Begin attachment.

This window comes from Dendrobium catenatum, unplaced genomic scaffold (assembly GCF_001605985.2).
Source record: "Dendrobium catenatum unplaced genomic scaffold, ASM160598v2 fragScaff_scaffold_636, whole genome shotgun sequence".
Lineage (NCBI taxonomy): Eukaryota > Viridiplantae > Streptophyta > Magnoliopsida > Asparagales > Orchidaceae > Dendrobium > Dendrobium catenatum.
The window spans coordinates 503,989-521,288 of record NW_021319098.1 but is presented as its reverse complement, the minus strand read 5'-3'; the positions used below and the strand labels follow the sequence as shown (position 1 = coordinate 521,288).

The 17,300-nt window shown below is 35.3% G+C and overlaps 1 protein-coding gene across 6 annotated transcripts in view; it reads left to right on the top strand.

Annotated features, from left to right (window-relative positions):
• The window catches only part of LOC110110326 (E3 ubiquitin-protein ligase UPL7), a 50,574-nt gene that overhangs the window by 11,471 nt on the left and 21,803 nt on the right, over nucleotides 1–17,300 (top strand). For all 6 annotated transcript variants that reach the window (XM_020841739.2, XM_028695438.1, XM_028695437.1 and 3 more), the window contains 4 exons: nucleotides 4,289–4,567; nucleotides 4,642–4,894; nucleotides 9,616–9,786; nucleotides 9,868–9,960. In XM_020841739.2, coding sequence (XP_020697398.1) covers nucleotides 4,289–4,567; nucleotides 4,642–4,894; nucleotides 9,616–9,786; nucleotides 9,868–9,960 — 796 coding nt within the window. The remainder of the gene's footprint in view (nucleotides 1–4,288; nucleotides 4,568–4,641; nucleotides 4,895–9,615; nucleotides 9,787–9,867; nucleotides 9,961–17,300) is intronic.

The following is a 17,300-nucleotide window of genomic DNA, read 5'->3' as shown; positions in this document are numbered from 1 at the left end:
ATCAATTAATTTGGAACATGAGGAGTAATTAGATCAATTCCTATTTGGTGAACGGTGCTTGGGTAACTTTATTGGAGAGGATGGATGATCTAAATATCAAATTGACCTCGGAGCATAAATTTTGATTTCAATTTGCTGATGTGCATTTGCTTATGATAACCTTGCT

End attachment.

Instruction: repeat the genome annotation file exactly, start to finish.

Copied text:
This window comes from Dendrobium catenatum, unplaced genomic scaffold (assembly GCF_001605985.2).
Source record: "Dendrobium catenatum unplaced genomic scaffold, ASM160598v2 fragScaff_scaffold_636, whole genome shotgun sequence".
Lineage (NCBI taxonomy): Eukaryota > Viridiplantae > Streptophyta > Magnoliopsida > Asparagales > Orchidaceae > Dendrobium > Dendrobium catenatum.
The window spans coordinates 503,989-521,288 of record NW_021319098.1 but is presented as its reverse complement, the minus strand read 5'-3'; the positions used below and the strand labels follow the sequence as shown (position 1 = coordinate 521,288).

The 17,300-nt window shown below is 35.3% G+C and overlaps 1 protein-coding gene across 6 annotated transcripts in view; it reads left to right on the top strand.

Annotated features, from left to right (window-relative positions):
• The window catches only part of LOC110110326 (E3 ubiquitin-protein ligase UPL7), a 50,574-nt gene that overhangs the window by 11,471 nt on the left and 21,803 nt on the right, over nucleotides 1–17,300 (top strand). For all 6 annotated transcript variants that reach the window (XM_020841739.2, XM_028695438.1, XM_028695437.1 and 3 more), the window contains 4 exons: nucleotides 4,289–4,567; nucleotides 4,642–4,894; nucleotides 9,616–9,786; nucleotides 9,868–9,960. In XM_020841739.2, coding sequence (XP_020697398.1) covers nucleotides 4,289–4,567; nucleotides 4,642–4,894; nucleotides 9,616–9,786; nucleotides 9,868–9,960 — 796 coding nt within the window. The remainder of the gene's footprint in view (nucleotides 1–4,288; nucleotides 4,568–4,641; nucleotides 4,895–9,615; nucleotides 9,787–9,867; nucleotides 9,961–17,300) is intronic.

The following is a 17,300-nucleotide window of genomic DNA, read 5'->3' as shown; positions in this document are numbered from 1 at the left end:
ATCAATTAATTTGGAACATGAGGAGTAATTAGATCAATTCCTATTTGGTGAACGGTGCTTGGGTAACTTTATTGGAGAGGATGGATGATCTAAATATCAAATTGACCTCGGAGCATAAATTTTGATTTCAATTTGCTGATGTGCATTTGCTTATGATAACCTTGCT